girls dont need limits!

Now to me, feminism is simply this. The right for females to be treated as equals to men. Notice I don’t say ‘the same’ – men and women are not the same. They don’t have the same physical make up or even brain patterns, but that doesn’t mean they, or we, are better. We are all better at some things than others. Men maybe say, physically stronger than women – but I’d love to see a man give birth (wowsa! I mean I really would). I have never thought more about inspiring feminism in others – until now.

So according to research, we begin gendered listening at the age of 4. That means that we begin to pick up on the differences in the way males and females are talked about and thought about.  Now I have a nearly 5-year-old and I can tell you this – it is real. My daughter has already made passing comments as to things like, “only mummy and grandma cook” (and by cook I mean burn) to her father’s suggestion that it’s his turn to burn the fish fingers today, and that “boys don’t wear pink” when I dared to suggest that one of her more androgynous dolls with a pink jumper be a boy. These comments shocked me and have made me re-evaluate the way I interact with my girls. I try (and I mean try, this is no way perfect) to do more traditionally ‘male’ jobs like fix broken toys, take the bins out (why did I choose that one?). Her dad does the washing up and hangs clothes out of the washing machine. I don’t think this is anyway enough, however. Little children are constantly given cues as to gender roles on a daily basis, and they make social evaluations of males and females at a very early age they begin to try and figure out where they fit.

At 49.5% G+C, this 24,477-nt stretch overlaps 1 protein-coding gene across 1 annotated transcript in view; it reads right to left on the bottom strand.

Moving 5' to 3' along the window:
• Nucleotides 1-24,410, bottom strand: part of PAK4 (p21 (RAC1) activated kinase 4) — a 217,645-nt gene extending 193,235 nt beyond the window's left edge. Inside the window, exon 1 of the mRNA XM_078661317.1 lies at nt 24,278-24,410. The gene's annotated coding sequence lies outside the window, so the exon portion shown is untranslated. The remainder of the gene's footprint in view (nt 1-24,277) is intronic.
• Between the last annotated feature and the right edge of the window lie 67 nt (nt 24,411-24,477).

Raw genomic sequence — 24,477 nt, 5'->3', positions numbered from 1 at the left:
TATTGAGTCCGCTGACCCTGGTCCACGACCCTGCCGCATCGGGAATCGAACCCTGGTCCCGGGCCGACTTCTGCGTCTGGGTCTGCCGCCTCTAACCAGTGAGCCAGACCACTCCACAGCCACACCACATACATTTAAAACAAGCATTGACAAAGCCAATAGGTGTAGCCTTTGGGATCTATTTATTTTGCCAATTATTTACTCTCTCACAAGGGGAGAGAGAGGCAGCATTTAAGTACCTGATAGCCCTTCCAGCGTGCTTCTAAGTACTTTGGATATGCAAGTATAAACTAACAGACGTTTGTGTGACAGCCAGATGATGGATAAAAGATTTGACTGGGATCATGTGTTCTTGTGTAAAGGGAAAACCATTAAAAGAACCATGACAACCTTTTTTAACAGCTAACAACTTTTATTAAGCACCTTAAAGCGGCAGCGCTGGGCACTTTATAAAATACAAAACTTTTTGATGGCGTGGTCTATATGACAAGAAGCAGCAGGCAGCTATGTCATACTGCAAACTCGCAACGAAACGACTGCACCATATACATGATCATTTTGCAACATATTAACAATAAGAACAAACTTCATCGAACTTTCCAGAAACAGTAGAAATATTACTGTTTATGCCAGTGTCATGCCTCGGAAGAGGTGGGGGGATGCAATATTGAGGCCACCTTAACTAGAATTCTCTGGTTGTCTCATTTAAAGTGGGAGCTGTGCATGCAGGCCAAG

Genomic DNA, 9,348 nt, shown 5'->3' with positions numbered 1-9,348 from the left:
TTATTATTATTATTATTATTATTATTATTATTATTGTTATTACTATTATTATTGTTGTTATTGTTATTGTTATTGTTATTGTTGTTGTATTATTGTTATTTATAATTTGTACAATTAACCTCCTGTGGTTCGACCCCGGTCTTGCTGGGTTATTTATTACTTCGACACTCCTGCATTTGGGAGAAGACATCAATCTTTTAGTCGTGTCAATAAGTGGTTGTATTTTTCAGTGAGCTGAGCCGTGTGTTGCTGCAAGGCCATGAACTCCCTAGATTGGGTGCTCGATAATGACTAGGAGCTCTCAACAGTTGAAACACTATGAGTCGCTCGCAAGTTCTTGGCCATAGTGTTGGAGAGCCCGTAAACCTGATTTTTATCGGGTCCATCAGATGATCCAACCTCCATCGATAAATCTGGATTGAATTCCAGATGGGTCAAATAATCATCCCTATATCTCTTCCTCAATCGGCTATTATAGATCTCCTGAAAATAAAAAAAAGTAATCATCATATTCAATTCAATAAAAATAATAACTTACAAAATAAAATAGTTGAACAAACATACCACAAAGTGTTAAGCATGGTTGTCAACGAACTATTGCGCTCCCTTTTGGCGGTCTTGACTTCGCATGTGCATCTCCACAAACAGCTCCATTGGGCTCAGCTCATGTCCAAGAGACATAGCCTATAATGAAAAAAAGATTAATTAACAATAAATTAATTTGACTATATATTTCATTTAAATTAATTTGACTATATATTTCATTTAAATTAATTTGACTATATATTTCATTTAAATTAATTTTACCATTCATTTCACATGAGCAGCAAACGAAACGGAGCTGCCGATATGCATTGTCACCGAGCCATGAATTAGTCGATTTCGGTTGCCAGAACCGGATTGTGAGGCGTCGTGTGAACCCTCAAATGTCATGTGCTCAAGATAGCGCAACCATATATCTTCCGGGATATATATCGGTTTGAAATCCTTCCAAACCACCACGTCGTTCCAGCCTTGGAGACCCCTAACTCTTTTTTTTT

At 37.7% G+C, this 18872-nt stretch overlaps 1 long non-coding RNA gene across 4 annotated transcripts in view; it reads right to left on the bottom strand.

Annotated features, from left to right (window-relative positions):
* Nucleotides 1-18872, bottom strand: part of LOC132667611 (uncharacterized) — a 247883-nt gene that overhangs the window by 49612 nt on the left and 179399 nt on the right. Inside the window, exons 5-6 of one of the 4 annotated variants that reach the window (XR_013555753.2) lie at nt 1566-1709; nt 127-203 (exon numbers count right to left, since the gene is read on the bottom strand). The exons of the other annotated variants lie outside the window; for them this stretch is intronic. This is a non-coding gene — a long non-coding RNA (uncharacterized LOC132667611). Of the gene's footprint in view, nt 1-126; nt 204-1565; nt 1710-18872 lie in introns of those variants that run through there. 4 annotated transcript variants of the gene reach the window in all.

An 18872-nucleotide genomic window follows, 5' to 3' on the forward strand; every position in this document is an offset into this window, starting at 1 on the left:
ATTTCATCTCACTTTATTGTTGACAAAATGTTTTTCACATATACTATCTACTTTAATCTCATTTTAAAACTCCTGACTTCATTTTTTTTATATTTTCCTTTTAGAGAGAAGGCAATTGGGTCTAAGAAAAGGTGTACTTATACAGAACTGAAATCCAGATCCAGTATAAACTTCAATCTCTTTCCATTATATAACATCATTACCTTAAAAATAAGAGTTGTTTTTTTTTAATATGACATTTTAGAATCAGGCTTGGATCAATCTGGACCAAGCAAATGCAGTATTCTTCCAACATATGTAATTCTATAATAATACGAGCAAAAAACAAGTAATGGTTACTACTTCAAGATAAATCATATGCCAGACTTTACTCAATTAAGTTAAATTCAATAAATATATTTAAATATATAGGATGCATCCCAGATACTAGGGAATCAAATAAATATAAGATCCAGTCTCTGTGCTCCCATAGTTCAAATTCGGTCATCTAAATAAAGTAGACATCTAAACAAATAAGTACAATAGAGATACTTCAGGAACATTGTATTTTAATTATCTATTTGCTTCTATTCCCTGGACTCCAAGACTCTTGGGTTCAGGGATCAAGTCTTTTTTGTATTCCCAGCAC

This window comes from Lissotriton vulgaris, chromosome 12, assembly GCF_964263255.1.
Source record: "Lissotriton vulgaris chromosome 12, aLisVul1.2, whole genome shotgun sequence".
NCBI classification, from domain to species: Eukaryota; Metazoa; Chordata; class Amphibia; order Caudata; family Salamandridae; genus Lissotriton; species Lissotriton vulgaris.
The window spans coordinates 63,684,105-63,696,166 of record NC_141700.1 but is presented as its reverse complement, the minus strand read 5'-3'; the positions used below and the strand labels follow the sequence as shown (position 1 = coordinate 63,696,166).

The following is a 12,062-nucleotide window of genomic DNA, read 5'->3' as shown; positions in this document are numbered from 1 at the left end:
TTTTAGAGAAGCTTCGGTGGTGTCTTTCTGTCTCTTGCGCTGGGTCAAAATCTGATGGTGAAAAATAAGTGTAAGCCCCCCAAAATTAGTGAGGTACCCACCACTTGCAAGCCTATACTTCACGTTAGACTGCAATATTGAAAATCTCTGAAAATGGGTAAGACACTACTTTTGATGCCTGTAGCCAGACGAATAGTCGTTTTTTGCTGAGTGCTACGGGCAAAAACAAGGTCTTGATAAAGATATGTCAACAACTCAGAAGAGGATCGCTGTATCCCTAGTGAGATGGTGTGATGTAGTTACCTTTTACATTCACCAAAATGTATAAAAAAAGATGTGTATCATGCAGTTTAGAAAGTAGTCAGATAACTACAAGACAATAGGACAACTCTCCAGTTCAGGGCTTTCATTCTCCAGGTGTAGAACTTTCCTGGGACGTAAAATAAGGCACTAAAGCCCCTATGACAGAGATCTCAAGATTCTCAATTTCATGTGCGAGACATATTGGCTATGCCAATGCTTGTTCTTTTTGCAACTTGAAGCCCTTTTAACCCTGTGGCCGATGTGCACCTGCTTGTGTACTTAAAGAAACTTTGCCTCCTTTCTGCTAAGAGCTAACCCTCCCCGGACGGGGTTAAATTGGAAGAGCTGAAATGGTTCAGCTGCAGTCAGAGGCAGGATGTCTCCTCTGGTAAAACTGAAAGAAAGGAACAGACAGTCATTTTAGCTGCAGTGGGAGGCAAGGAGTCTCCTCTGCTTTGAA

Now the feminist in me initially went all tiger mum and OTT on gender neutral clothes, bright colours and above all my message was NO PINK. I didn’t allow her grandad to call her ‘his little princess’, instead I insisted she be called a ‘little leader’, ‘mini warrior’ or at least to want to be a Queen as she IS actually a ruler. And you know what? At the age of 2 1/2, my eldest refused to wear any of the expensive, colourful leggings and jumpers - all in favour of the pinkest, most glittery, feminine dresses you can imagine. She wanted to ride unicorns, stroke kittens and wear the and most extravagant, embellished dresses she owned (not bought by me at the time may I add).

But guess what?  She didn’t suddenly lose all brain power, she didn’t need her grapes peeled or need carrying around in a carriage – instead, as she dressed in her finest finished off with plastic dress up shoes, she stated she was in fact a ‘Princess Leader’. She continues to be a very powerful, confident and clever little girl. I realised it’s NOT what you wear that matters, not what you like (I mean who doesn’t like unicorns anyway?), but how you think about yourself, the world and how you react to it. If I can at lesst try and bring my little girls up allowing them to wear what the hell they want, AND still be who they want to be, without judgement (from themselves more than anything – as I’m afraid the world will always judge!) but be confident doing it, then we’ve done our best.

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